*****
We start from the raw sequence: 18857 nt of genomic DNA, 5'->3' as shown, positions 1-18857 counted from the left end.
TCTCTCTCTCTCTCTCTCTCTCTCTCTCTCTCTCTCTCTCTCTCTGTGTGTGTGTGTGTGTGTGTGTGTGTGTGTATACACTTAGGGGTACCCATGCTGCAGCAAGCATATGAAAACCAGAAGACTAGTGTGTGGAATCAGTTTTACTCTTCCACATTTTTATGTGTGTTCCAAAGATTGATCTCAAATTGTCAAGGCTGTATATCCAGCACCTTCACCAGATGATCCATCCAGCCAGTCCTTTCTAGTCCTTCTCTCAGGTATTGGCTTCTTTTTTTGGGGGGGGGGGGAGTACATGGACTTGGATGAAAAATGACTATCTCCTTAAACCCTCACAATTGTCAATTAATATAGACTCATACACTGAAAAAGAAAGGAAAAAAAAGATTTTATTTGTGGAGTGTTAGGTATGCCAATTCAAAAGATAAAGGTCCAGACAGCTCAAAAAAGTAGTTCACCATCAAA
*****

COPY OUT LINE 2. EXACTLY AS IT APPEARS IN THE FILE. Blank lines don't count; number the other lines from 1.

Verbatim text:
TCTCTCTCTCTCTCTCTCTCTCTCTCTCTCTCTCTCTCTCTCTCTGTGTGTGTGTGTGTGTGTGTGTGTGTGTGTATACACTTAGGGGTACCCATGCTGCAGCAAGCATATGAAAACCAGAAGACTAGTGTGTGGAATCAGTTTTACTCTTCCACATTTTTATGTGTGTTCCAAAGATTGATCTCAAATTGTCAAGGCTGTATATCCAGCACCTTCACCAGATGATCCATCCAGCCAGTCCTTTCTAGTCCTTCTCTCAGGTATTGGCTTCTTTTTTTGGGGGGGGGGGGAGTACATGGACTTGGATGAAAAATGACTATCTCCTTAAACCCTCACAATTGTCAATTAATATAGACTCATACACTGAAAAAGAAAGGAAAAAAAAGATTTTATTTGTGGAGTGTTAGGTATGCCAATTCAAAAGATAAAGGTCCAGACAGCTCAAAAAAGTAGTTCACCATCAAA